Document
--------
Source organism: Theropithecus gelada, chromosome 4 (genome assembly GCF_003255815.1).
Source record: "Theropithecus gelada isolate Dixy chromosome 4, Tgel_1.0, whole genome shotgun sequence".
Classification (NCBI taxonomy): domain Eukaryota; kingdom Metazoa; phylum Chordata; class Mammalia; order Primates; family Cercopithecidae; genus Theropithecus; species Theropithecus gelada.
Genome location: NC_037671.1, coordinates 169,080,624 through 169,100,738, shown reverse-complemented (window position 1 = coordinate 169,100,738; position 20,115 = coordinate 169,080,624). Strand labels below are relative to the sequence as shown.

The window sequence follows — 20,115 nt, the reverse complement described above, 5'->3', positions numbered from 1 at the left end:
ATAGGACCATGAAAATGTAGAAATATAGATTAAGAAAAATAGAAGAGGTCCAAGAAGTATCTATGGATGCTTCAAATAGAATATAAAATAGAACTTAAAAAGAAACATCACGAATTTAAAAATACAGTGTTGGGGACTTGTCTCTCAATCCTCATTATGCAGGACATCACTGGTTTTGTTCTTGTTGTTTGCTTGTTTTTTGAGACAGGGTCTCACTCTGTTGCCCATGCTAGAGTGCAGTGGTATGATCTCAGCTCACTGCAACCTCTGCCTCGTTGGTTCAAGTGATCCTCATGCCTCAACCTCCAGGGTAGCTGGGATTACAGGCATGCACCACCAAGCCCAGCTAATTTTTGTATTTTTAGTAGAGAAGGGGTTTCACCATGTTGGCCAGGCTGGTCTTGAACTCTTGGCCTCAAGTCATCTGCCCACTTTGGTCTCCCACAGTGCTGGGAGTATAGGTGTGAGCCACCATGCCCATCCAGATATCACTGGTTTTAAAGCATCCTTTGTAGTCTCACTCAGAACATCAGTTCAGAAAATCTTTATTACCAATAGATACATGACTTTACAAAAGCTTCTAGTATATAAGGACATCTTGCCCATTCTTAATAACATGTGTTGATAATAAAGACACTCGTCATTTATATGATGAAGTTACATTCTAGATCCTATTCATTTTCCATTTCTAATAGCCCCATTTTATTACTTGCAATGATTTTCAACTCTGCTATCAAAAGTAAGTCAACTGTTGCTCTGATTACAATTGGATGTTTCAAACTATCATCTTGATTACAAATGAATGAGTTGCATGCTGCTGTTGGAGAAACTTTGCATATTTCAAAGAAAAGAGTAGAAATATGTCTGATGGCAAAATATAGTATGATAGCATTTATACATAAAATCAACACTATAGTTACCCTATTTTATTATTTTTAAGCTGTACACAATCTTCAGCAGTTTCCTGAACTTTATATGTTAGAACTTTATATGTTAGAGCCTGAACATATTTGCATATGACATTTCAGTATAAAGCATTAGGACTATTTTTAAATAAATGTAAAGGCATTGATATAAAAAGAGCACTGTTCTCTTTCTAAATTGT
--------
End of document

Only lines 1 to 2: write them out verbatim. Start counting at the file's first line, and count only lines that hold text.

Source organism: Theropithecus gelada, chromosome 4 (genome assembly GCF_003255815.1).
Source record: "Theropithecus gelada isolate Dixy chromosome 4, Tgel_1.0, whole genome shotgun sequence".